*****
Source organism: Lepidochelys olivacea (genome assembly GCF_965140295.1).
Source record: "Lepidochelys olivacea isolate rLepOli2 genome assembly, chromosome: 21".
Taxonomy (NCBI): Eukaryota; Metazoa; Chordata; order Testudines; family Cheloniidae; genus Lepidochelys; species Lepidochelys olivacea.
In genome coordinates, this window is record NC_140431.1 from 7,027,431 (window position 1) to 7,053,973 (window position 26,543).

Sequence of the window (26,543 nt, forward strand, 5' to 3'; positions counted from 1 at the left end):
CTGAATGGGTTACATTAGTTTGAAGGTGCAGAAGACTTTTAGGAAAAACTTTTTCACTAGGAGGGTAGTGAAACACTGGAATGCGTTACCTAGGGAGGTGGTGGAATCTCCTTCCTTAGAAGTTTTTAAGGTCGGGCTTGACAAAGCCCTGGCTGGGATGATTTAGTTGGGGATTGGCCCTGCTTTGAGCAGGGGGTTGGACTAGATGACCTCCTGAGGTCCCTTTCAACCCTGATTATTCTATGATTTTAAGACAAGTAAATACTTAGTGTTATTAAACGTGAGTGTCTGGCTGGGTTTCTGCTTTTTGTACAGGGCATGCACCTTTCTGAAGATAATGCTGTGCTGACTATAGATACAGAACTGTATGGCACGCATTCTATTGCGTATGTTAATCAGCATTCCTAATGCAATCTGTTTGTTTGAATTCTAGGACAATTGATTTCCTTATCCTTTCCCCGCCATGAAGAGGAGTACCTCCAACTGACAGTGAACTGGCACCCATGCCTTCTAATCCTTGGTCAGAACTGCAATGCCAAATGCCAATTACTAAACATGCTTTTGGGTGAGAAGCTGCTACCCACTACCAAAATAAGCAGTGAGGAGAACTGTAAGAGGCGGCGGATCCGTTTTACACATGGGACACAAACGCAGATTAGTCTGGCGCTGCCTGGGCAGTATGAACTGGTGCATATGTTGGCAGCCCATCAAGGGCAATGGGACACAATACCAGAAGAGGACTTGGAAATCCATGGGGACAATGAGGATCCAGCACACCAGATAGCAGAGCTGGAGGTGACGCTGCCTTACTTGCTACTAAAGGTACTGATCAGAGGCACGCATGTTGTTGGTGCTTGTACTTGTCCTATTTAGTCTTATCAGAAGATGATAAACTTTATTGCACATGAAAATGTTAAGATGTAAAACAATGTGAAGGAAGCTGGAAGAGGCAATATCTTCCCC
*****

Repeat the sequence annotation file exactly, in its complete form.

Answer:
Source organism: Lepidochelys olivacea (genome assembly GCF_965140295.1).
Source record: "Lepidochelys olivacea isolate rLepOli2 genome assembly, chromosome: 21".
Taxonomy (NCBI): Eukaryota; Metazoa; Chordata; order Testudines; family Cheloniidae; genus Lepidochelys; species Lepidochelys olivacea.
In genome coordinates, this window is record NC_140431.1 from 7,027,431 (window position 1) to 7,053,973 (window position 26,543).

Sequence of the window (26,543 nt, forward strand, 5' to 3'; positions counted from 1 at the left end):
CTGAATGGGTTACATTAGTTTGAAGGTGCAGAAGACTTTTAGGAAAAACTTTTTCACTAGGAGGGTAGTGAAACACTGGAATGCGTTACCTAGGGAGGTGGTGGAATCTCCTTCCTTAGAAGTTTTTAAGGTCGGGCTTGACAAAGCCCTGGCTGGGATGATTTAGTTGGGGATTGGCCCTGCTTTGAGCAGGGGGTTGGACTAGATGACCTCCTGAGGTCCCTTTCAACCCTGATTATTCTATGATTTTAAGACAAGTAAATACTTAGTGTTATTAAACGTGAGTGTCTGGCTGGGTTTCTGCTTTTTGTACAGGGCATGCACCTTTCTGAAGATAATGCTGTGCTGACTATAGATACAGAACTGTATGGCACGCATTCTATTGCGTATGTTAATCAGCATTCCTAATGCAATCTGTTTGTTTGAATTCTAGGACAATTGATTTCCTTATCCTTTCCCCGCCATGAAGAGGAGTACCTCCAACTGACAGTGAACTGGCACCCATGCCTTCTAATCCTTGGTCAGAACTGCAATGCCAAATGCCAATTACTAAACATGCTTTTGGGTGAGAAGCTGCTACCCACTACCAAAATAAGCAGTGAGGAGAACTGTAAGAGGCGGCGGATCCGTTTTACACATGGGACACAAACGCAGATTAGTCTGGCGCTGCCTGGGCAGTATGAACTGGTGCATATGTTGGCAGCCCATCAAGGGCAATGGGACACAATACCAGAAGAGGACTTGGAAATCCATGGGGACAATGAGGATCCAGCACACCAGATAGCAGAGCTGGAGGTGACGCTGCCTTACTTGCTACTAAAGGTACTGATCAGAGGCACGCATGTTGTTGGTGCTTGTACTTGTCCTATTTAGTCTTATCAGAAGATGATAAACTTTATTGCACATGAAAATGTTAAGATGTAAAACAATGTGAAGGAAGCTGGAAGAGGCAATATCTTCCCC